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Re: Hurricane Blanca

The NHC has downgraded Blanca to a Tropical Storm as of their 3:00 pm MDT advisory based on airplane data. It is not yet at Cabo San Lucas' latitude. Their hurricane watch has been cancelled by the Mexican Gov't.

Here in La Paz in one of the marinas it is sunny with mid and low-level clouds zipping by up there. We have constant wind of 18-20 knots with gusts to 30-35 knots. The highest I've seen is 33 knots, but we had a higher one just before that. The boats in the marina are doing well. There are no sails free and I've seen nothing out of control. The large powerboats on the end ties have put out anchors in the marina to keep them off the docks. The boats have been prepped well. Even boats with absent owners were cared for, mostly by other boatowners on their docks. Genoas were tied, boatcovers were removed, docklines were added.

The strongest winds for our area are forecast to be less than 50 knots but unfortunately should be coming around 11:00 pm or midnight. I'll be sitting up tonight. My best wishes to everyone who may be affected by this storm.
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Old 07-06-2015, 15:21   #57
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Re: Hurricane Blanca

Be well, everyone.

I hope we hear from Morgan soon, too.

Friends sheltered up a mangrove creek from a cyclone (in Fiji). We were in ham radio contact with them: 50 knots at the masthead, but calm at deck level. Great protection.
Didn't even scratch the gelcoat. Hoping cocokai has found such a spot.


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Old 07-06-2015, 15:37   #58
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Re: Hurricane Blanca

Quote:
Originally Posted by zeehag View Post
for what it is worth, when a storm cruises up middle of soc there is NOWHERE safe in the sea, hence my opinion that it truly is a boat trap. i did not say death:trap, that is your own idea.
i do not listen to the baubleheads and paid FORECASTERS and i learned very young that i did not NEED someone elses opinions and interpretations of the weather. i do just as well if not better in figgering it out for myself, thankyou, as i have since 1955 or 1956. i was a kid learning weather so i could sail intelligently, as taught by a REAL ships captain merchant marines rtw steam and tallships.
to each his own ... but y'all can keep the words of others. i prefer the tools over other folks' words.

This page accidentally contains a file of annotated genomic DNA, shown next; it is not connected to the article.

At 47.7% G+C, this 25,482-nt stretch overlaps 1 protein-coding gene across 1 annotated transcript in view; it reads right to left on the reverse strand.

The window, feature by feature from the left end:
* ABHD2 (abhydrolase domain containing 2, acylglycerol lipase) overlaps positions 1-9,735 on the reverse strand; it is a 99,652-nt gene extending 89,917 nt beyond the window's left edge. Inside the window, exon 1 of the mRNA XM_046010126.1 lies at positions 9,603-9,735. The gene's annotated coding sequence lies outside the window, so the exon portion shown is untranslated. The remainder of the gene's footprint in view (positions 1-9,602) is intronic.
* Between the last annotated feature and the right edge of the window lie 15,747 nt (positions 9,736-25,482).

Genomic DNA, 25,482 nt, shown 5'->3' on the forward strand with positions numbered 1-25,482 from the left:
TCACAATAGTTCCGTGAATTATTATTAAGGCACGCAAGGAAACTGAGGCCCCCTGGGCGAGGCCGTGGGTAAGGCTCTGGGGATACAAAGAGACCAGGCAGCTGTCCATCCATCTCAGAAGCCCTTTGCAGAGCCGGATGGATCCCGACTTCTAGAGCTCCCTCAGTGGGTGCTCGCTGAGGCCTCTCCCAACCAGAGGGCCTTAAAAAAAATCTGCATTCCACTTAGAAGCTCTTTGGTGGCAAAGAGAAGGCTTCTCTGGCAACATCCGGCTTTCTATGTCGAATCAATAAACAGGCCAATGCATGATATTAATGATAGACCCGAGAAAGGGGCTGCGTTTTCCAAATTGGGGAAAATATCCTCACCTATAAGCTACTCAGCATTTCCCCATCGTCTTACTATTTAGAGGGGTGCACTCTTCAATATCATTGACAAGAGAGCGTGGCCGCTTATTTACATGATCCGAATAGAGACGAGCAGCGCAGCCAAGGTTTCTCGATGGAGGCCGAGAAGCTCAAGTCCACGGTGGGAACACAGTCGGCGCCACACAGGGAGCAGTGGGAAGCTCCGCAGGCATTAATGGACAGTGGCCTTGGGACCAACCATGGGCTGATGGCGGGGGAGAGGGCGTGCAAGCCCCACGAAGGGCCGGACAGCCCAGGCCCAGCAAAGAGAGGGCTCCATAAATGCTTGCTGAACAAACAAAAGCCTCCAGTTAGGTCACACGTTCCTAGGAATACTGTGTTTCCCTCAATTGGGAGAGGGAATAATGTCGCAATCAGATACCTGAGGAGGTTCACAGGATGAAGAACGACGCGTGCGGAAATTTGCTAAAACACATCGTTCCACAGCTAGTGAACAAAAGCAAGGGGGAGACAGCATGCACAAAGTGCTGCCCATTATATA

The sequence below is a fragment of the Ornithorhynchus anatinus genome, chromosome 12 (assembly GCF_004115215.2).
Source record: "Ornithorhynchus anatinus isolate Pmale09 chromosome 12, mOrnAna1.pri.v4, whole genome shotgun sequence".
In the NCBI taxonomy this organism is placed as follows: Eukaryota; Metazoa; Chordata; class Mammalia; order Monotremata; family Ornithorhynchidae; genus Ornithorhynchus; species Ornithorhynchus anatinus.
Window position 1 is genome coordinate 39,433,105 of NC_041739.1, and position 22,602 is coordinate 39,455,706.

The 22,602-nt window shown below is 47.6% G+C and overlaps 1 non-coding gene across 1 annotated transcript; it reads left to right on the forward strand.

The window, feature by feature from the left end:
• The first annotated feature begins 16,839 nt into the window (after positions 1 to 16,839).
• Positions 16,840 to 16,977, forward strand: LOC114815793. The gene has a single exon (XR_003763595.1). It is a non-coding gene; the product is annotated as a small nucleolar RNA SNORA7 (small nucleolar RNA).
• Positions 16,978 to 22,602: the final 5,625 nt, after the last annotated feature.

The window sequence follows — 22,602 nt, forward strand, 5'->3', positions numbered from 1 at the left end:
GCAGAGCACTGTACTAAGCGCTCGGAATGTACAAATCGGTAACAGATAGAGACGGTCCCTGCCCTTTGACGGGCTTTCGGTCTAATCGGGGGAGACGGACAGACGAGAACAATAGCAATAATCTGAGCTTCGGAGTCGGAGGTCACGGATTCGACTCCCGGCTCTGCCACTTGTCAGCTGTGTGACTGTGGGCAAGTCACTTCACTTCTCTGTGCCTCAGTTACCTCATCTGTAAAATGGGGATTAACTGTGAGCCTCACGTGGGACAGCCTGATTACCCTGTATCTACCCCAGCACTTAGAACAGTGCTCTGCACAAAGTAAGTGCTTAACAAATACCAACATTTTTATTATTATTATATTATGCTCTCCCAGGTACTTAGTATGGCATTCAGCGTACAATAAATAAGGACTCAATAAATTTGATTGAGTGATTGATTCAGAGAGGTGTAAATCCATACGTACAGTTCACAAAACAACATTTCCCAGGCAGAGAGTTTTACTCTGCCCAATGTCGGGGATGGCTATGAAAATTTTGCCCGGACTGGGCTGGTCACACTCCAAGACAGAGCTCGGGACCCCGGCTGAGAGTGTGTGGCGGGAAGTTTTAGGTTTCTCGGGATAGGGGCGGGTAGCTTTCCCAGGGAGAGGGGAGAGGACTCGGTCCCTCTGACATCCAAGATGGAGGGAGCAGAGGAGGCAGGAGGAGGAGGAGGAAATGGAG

funny how odile and blanca each and both proved my point as to trap status of soc and the potential for real damage that is contained within the gulf of california, which is only 90 miles wide, to the occasionally 400 mile diameter of a good storm.
anyone thinking othrrwise has not much foresight, i dont care how many years yada yada ....
i have yet to meet a true sailor who takes the word of others over his own intelligence.
I have no interest in an argument, and would respectfully suggest that if you were to actually spend some time in the Sea - which I believe you have said you haven't - you might form your own opinion differently.

For a storm that goes right up the middle of the Sea, I can rattle off ten bullet proof anchorages, as I imagine anyone else who has travelled the length of it can. But, they don't include most of La Paz. The storms around the edges of the Sea are tougher to handle, but they usually get beaten down quite quickly by the mountainous terrain and the fact that, by their very size, most of their circulation is not over water. For the same reason, the really large diameter storms rarely penetrate very far.

Everyone is entitled to make their own decisions, and responsible decisions factor in boat type, speed, and capability and the crew's abilities and inclinations, among other things, plus plain old intuition. But, Zee, you have an audience who enjoy reading your contributions so I don't think it's fair of you to so roundly condemn something that you have said you won't even try, when many others have done so with great success and enjoyment.

Name calling and insults don't sway discussions, nor do I believe, does "time of service" necessarily buttress an opinion. But, for what it's worth, I started sailing over 55 years ago, have lived aboard for 29 years, and have had boat(s) in hurricane zones, year round, for over 24 years, without loss. So, if you think years matter, which I really don't, there's that. Oh, and a lot of time in the Sea, some of it holed up in hurricane holes!
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Old 07-06-2015, 15:57   #59
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Re: Hurricane Blanca

Two minutes ago . . . .

"Yes, Blanca has been downgraded to a Tropical Storm and she's not even to our latitude yet. The winds are still picking up, however, now gusting to 41 kt in the marina. We are heeling a little in our slip. The photos taken several hours ago did not turn out very well. There was so much sea spray in the air that everything is hazy. I can't seem to get them to upload. I will try again later. Don't know if we are losing internet capability now. It keeps kicking out."
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Old 07-06-2015, 17:42   #60
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Re: Hurricane Blanca

CAELESTIS,

Thanks for the update. Let's hope it stays downgraded, and goes away fast.

Ann